Communications

Snowden Questions WikiLeaks' Methods of Releasing Leaks (pcworld.com) 160

An anonymous reader quotes a report from PCWorld: Former U.S. National Security Agency contractor, Edward Snowden, has censured WikiLeaks' release of information without proper curation. On Thursday, Snowden, who has embarrassed the U.S. government with revelations of widespread NSA surveillance, said that WikiLeaks was mistaken in not at least modestly curating the information it releases. "Democratizing information has never been more vital, and @Wikileaks has helped. But their hostility to even modest curation is a mistake," Snowden said in a tweet. WikiLeaks shot back at Snowden that "opportunism won't earn you a pardon from Clinton [and] curation is not censorship of ruling party cash flows." The whistleblowing site appeared to defend itself earlier on Thursday while referring to its "accuracy policy." In a Twitter message it said that it does "not tamper with the evidentiary value of important historical archives." WikiLeaks released nearly 20,000 previously unseen DNC emails last week, which suggest that committee officials had favored Clinton over her rival Senator Bernie Sanders. The most recent leak consists of 29 voicemails from DNC officials.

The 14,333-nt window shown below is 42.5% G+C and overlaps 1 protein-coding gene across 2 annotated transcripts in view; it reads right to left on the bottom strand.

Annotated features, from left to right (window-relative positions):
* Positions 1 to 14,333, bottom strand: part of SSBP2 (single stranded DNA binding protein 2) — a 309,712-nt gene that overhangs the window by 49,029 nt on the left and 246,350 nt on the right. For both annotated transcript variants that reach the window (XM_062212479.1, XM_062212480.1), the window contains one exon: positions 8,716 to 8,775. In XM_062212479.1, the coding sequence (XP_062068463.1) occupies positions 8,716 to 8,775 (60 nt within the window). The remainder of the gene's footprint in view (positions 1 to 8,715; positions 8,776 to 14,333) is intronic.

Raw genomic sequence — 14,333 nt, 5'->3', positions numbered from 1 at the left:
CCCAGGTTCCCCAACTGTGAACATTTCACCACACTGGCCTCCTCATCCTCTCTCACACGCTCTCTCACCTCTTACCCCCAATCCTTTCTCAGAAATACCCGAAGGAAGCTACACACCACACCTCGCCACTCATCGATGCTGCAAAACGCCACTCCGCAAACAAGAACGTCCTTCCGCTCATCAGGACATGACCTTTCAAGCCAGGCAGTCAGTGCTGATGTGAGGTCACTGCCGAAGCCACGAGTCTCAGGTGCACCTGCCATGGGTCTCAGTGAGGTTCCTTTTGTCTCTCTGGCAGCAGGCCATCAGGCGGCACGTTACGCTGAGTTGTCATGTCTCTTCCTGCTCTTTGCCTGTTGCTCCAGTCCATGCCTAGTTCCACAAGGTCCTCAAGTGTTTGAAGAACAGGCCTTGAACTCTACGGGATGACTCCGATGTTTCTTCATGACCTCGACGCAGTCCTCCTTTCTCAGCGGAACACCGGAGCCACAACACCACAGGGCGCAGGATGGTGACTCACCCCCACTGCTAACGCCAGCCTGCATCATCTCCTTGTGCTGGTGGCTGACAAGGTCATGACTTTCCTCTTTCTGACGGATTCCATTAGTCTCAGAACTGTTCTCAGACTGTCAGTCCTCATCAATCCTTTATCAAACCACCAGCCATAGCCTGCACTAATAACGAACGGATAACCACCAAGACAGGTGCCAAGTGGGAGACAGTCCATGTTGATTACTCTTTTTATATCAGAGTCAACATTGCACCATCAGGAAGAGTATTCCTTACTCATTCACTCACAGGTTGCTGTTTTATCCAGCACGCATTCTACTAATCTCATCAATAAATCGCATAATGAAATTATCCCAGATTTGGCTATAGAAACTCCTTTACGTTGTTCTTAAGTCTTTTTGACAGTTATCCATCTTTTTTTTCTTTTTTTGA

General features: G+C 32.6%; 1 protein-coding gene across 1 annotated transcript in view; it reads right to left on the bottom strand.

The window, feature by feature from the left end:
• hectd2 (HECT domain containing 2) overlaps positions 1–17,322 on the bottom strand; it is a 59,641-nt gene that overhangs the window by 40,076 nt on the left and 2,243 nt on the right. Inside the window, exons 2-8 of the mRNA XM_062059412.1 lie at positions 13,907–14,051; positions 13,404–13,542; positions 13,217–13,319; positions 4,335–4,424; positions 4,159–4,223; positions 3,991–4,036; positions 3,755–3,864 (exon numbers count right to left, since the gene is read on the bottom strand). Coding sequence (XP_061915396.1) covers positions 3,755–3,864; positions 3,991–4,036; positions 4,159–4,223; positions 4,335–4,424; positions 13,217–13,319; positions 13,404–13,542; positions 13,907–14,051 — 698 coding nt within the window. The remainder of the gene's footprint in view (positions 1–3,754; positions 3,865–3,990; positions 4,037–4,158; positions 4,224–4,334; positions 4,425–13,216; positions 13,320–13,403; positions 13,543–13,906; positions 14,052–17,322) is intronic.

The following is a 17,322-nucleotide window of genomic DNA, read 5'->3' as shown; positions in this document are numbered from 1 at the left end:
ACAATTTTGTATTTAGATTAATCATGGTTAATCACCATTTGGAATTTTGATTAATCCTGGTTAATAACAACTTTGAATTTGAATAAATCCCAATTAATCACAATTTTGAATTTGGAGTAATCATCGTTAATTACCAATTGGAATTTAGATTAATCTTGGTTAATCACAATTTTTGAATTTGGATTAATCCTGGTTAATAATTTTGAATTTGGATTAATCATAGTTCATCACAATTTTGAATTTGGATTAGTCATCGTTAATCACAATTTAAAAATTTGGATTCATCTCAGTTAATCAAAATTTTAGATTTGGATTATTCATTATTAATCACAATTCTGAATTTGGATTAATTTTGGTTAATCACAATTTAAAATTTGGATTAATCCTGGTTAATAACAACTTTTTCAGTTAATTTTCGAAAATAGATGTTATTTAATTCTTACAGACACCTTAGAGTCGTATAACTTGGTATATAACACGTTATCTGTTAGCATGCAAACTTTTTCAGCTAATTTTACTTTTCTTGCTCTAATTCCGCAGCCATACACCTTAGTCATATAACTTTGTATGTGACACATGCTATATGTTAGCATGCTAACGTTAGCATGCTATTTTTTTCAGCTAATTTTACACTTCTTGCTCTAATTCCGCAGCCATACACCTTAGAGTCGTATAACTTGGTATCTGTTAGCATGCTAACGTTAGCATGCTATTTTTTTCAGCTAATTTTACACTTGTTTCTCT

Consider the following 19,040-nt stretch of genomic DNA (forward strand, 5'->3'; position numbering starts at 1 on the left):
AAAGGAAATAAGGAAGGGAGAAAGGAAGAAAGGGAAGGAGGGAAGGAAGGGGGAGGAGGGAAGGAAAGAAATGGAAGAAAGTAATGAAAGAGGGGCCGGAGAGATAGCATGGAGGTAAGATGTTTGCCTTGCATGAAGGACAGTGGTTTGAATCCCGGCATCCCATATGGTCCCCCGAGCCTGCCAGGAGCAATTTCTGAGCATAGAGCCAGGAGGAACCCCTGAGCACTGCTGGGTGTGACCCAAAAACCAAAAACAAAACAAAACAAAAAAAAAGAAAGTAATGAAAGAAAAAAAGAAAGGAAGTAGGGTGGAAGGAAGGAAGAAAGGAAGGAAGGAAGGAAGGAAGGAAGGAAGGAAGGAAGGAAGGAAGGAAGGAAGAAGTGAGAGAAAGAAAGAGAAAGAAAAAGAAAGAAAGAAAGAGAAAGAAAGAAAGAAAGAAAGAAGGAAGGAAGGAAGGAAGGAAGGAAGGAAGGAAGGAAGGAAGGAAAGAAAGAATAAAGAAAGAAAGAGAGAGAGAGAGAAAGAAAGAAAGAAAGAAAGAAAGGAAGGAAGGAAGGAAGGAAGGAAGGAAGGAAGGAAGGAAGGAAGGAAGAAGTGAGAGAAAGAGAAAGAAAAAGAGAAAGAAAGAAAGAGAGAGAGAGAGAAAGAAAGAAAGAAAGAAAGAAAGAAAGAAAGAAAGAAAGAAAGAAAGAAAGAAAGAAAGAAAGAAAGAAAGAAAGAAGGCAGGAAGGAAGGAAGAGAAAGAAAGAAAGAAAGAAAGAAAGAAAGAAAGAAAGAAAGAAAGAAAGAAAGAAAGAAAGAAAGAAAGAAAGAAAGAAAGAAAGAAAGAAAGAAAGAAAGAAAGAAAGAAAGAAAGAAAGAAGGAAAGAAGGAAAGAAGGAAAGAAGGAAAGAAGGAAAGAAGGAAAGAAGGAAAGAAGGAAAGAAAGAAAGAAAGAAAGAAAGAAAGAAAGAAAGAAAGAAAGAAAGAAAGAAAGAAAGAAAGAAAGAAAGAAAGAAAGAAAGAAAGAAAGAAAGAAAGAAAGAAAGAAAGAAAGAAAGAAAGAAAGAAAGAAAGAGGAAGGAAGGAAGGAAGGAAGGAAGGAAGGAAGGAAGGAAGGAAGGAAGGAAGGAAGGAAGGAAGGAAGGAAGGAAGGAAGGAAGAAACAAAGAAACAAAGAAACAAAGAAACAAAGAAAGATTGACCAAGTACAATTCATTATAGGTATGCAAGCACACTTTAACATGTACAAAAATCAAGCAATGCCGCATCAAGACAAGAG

Microsoft

Court Ruling Shows The Internet Does Have Borders After All (csoonline.com) 47

itwbennett writes: Microsoft's recent victory in court, when it was ruled that the physical location of the company's servers in Ireland were out of reach of the U.S. government, was described on Slashdot as being "perceived as a major victory for privacy." But J. Trevor Hughes, president and CEO of the International Association of Privacy Professionals (IAPP) has a different view of the implications of the ruling that speaks to John Perry Barlow's vision of an independent cyberspace: "By recognizing the jurisdictional boundaries of Ireland, it is possible that the Second Circuit Court created an incentive for other jurisdictions to require data to be held within their national boundaries. We have seen similar laws emerge in Russia -- they fall under a policy trend towards 'data localization' that has many cloud service and global organizations deeply concerned. Which leads to a tough question: what happens if every country tries to assert jurisdictional control over the web? Might we end up with a fractured web, a 'splinternet,' of lessening utility?"
Australia

Australia Has Moved 1.5 Metres, So It's Updating Its Location For Self-Driving Cars (cnet.com) 128